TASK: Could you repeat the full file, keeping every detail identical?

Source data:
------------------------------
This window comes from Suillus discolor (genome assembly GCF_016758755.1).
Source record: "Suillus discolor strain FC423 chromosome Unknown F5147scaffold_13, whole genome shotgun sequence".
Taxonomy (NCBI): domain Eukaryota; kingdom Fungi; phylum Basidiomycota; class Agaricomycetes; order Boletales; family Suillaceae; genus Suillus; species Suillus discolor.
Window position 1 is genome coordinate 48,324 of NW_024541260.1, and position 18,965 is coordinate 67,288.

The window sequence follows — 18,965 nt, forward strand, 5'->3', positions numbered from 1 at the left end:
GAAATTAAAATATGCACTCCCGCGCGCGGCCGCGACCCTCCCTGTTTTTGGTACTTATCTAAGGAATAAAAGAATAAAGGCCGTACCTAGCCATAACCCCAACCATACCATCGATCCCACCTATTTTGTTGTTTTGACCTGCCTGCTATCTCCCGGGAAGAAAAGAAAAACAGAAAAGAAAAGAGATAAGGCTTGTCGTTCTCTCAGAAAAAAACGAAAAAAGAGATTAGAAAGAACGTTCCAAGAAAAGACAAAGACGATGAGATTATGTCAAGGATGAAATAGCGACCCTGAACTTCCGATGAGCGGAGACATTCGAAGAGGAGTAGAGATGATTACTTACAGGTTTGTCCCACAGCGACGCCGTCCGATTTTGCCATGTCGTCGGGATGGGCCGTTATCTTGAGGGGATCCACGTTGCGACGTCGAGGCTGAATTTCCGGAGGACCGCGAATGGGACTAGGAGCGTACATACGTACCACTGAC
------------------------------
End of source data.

This window comes from Suillus discolor (genome assembly GCF_016758755.1).
Source record: "Suillus discolor strain FC423 chromosome Unknown F5147scaffold_13, whole genome shotgun sequence".
Taxonomy (NCBI): domain Eukaryota; kingdom Fungi; phylum Basidiomycota; class Agaricomycetes; order Boletales; family Suillaceae; genus Suillus; species Suillus discolor.
Window position 1 is genome coordinate 48,324 of NW_024541260.1, and position 18,965 is coordinate 67,288.

The window sequence follows — 18,965 nt, forward strand, 5'->3', positions numbered from 1 at the left end:
GAAATTAAAATATGCACTCCCGCGCGCGGCCGCGACCCTCCCTGTTTTTGGTACTTATCTAAGGAATAAAAGAATAAAGGCCGTACCTAGCCATAACCCCAACCATACCATCGATCCCACCTATTTTGTTGTTTTGACCTGCCTGCTATCTCCCGGGAAGAAAAGAAAAACAGAAAAGAAAAGAGATAAGGCTTGTCGTTCTCTCAGAAAAAAACGAAAAAAGAGATTAGAAAGAACGTTCCAAGAAAAGACAAAGACGATGAGATTATGTCAAGGATGAAATAGCGACCCTGAACTTCCGATGAGCGGAGACATTCGAAGAGGAGTAGAGATGATTACTTACAGGTTTGTCCCACAGCGACGCCGTCCGATTTTGCCATGTCGTCGGGATGGGCCGTTATCTTGAGGGGATCCACGTTGCGACGTCGAGGCTGAATTTCCGGAGGACCGCGAATGGGACTAGGAGCGTACATACGTACCACTGAC